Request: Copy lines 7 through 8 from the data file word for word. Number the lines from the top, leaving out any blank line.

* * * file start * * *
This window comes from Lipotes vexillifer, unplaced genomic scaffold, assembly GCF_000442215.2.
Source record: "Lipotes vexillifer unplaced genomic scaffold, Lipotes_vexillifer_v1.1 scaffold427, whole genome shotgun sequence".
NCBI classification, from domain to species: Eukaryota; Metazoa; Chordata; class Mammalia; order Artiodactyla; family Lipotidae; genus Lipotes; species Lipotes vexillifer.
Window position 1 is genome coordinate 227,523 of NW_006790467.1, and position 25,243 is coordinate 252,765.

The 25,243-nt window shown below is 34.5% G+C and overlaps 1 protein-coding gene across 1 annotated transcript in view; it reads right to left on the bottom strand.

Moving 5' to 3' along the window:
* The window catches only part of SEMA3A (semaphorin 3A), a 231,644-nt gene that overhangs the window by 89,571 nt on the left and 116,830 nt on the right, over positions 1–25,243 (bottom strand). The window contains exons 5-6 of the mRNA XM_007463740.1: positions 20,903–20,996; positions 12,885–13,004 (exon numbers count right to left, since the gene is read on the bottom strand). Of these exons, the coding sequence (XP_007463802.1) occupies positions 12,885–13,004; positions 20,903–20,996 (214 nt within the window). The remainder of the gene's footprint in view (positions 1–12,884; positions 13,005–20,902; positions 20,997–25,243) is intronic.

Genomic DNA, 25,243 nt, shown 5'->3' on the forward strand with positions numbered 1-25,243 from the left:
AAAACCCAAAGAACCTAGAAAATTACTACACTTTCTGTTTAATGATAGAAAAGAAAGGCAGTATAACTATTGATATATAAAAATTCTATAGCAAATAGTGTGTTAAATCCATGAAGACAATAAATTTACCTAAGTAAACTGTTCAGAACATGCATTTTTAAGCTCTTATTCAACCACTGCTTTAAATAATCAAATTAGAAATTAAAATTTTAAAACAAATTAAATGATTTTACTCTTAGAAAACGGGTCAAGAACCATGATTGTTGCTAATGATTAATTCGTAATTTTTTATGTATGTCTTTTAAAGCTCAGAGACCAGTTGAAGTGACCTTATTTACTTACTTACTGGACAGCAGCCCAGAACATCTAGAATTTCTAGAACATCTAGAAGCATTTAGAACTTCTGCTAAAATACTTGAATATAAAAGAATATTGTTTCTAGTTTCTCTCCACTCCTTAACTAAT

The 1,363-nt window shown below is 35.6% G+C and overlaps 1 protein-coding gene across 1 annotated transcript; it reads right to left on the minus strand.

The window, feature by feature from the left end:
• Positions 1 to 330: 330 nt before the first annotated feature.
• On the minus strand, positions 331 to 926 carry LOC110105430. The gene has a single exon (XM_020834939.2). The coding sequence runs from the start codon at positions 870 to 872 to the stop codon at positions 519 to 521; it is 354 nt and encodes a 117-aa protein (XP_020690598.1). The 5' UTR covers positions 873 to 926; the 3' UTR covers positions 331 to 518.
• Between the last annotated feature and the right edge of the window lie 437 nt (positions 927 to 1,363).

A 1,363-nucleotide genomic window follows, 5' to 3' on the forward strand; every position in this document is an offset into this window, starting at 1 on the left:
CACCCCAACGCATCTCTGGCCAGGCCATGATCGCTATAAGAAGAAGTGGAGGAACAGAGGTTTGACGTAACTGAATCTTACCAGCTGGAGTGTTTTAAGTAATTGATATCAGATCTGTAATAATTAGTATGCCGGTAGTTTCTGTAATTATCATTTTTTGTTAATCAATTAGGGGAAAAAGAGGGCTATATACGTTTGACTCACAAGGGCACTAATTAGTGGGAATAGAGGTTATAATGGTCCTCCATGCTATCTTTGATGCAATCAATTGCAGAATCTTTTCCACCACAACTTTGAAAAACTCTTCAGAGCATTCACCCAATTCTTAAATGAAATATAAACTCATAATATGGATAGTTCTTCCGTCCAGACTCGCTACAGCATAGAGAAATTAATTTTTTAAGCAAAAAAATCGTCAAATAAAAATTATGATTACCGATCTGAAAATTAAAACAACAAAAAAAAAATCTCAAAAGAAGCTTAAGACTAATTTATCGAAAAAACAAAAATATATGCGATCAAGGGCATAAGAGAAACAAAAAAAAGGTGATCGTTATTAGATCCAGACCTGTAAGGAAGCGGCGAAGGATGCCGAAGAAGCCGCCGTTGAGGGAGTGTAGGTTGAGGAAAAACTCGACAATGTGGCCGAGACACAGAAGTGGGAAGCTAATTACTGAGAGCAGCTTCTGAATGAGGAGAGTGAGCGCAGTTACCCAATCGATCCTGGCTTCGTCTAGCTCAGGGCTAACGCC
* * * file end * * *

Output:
* The window catches only part of SEMA3A (semaphorin 3A), a 231,644-nt gene that overhangs the window by 89,571 nt on the left and 116,830 nt on the right, over positions 1–25,243 (bottom strand). The window contains exons 5-6 of the mRNA XM_007463740.1: positions 20,903–20,996; positions 12,885–13,004 (exon numbers count right to left, since the gene is read on the bottom strand). Of these exons, the coding sequence (XP_007463802.1) occupies positions 12,885–13,004; positions 20,903–20,996 (214 nt within the window). The remainder of the gene's footprint in view (positions 1–12,884; positions 13,005–20,902; positions 20,997–25,243) is intronic.

Genomic DNA, 25,243 nt, shown 5'->3' on the forward strand with positions numbered 1-25,243 from the left: